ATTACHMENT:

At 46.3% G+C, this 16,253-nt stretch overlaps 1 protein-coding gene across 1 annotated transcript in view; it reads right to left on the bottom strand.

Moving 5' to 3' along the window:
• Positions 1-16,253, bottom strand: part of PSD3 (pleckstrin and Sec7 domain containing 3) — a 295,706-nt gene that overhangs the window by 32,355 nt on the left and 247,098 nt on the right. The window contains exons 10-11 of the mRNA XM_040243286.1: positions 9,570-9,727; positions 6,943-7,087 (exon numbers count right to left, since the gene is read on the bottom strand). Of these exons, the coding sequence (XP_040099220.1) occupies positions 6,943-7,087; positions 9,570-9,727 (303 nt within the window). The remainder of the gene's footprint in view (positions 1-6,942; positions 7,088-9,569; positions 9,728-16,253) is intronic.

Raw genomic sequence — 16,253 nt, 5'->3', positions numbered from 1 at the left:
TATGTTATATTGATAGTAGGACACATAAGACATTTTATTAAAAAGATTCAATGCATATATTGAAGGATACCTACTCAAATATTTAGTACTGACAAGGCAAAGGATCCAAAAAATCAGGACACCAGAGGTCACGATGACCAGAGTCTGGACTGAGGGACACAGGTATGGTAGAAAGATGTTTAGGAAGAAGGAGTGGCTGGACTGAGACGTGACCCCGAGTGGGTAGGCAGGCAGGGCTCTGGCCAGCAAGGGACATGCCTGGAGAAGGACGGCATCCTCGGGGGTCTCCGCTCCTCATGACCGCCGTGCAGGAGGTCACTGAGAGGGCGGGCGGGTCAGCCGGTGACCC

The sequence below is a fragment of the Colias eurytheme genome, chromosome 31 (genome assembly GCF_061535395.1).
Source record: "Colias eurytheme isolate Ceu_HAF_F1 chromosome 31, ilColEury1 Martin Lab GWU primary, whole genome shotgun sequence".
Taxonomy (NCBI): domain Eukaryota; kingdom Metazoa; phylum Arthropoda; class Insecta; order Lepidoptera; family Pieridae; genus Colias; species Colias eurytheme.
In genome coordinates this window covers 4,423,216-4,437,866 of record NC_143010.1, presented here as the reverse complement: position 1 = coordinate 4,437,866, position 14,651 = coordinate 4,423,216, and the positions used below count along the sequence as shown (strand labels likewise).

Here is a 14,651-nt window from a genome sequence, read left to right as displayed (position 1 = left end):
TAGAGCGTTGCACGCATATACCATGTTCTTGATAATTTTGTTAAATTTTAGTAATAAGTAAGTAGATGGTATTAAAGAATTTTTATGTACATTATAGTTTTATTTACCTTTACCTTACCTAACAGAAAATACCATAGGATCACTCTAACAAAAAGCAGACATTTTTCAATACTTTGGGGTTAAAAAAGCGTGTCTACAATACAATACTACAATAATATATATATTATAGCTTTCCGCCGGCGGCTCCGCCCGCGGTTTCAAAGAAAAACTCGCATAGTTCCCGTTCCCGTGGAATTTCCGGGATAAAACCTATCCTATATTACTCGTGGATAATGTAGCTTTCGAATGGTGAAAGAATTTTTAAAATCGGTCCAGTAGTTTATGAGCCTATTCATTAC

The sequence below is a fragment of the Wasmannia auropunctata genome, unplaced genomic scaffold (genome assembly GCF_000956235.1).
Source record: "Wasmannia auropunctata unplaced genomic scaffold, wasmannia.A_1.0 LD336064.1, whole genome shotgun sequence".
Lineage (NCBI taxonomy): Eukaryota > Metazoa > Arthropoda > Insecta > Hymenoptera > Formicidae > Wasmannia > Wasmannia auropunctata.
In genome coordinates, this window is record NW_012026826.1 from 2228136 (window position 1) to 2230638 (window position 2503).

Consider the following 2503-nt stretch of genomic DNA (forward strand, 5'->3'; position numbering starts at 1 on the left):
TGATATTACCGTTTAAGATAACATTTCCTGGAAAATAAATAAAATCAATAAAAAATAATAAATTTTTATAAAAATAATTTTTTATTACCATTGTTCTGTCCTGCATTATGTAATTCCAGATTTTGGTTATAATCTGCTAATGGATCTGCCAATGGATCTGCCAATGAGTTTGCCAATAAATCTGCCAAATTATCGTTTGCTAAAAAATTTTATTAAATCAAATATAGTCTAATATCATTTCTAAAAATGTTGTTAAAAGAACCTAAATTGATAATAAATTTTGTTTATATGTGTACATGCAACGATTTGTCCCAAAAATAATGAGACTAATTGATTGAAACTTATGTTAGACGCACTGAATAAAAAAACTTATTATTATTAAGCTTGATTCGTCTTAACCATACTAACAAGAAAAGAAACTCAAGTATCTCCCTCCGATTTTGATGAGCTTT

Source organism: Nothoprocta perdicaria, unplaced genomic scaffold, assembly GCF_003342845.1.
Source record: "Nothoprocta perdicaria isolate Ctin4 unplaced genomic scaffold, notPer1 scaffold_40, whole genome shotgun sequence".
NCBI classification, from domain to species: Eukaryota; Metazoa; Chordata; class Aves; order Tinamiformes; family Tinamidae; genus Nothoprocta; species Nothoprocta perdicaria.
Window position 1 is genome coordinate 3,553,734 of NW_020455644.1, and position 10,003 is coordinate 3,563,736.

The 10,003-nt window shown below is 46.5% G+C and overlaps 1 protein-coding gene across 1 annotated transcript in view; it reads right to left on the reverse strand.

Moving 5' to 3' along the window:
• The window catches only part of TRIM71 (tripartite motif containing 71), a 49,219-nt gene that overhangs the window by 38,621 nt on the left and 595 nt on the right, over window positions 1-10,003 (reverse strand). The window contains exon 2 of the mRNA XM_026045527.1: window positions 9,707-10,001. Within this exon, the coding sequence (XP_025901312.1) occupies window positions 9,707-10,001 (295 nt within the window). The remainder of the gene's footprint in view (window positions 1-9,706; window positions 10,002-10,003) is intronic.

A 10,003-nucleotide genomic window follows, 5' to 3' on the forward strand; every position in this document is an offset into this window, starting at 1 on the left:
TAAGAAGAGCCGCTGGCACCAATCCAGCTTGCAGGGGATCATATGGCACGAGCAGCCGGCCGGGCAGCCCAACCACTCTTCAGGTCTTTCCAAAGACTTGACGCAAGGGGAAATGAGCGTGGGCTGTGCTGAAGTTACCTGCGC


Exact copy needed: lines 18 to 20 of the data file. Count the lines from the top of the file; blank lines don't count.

Source organism: Nothoprocta perdicaria, unplaced genomic scaffold, assembly GCF_003342845.1.
Source record: "Nothoprocta perdicaria isolate Ctin4 unplaced genomic scaffold, notPer1 scaffold_40, whole genome shotgun sequence".
NCBI classification, from domain to species: Eukaryota; Metazoa; Chordata; class Aves; order Tinamiformes; family Tinamidae; genus Nothoprocta; species Nothoprocta perdicaria.